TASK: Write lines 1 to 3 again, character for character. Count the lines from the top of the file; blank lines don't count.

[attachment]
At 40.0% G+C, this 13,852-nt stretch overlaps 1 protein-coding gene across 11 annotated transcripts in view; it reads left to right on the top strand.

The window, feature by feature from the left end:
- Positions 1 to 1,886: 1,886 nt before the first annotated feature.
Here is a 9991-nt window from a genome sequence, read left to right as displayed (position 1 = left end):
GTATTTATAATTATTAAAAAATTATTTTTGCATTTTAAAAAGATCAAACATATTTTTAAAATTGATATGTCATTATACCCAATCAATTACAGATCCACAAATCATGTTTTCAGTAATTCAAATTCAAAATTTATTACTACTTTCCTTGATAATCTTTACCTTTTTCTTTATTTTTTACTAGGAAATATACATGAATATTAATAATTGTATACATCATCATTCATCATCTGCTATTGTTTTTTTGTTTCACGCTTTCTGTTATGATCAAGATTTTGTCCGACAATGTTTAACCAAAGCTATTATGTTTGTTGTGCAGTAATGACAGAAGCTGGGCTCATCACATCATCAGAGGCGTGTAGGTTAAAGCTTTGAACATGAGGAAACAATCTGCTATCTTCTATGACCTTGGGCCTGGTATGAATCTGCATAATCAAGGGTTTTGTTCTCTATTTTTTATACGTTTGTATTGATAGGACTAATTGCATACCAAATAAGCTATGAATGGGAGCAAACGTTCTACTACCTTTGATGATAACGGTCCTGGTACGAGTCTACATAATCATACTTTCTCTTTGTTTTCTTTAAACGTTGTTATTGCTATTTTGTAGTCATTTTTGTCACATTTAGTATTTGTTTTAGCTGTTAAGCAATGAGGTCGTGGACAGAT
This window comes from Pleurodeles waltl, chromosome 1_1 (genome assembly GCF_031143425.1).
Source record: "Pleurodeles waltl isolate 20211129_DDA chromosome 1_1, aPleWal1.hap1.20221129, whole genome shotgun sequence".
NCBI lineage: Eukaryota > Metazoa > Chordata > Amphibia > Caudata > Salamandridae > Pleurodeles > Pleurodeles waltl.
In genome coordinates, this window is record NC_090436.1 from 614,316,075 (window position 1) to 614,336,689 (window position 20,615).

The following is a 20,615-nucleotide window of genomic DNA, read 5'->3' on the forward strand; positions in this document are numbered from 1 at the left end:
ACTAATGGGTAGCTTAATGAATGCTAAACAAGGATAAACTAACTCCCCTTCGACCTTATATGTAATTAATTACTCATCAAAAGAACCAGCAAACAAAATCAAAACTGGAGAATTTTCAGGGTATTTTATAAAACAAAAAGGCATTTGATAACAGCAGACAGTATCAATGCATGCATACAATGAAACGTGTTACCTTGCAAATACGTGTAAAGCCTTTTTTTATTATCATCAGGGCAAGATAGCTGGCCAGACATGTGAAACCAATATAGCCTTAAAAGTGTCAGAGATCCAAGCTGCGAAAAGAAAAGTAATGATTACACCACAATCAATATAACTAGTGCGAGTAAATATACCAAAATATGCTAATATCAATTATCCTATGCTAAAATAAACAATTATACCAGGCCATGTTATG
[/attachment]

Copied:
At 40.0% G+C, this 13,852-nt stretch overlaps 1 protein-coding gene across 11 annotated transcripts in view; it reads left to right on the top strand.

The window, feature by feature from the left end:
- Positions 1 to 1,886: 1,886 nt before the first annotated feature.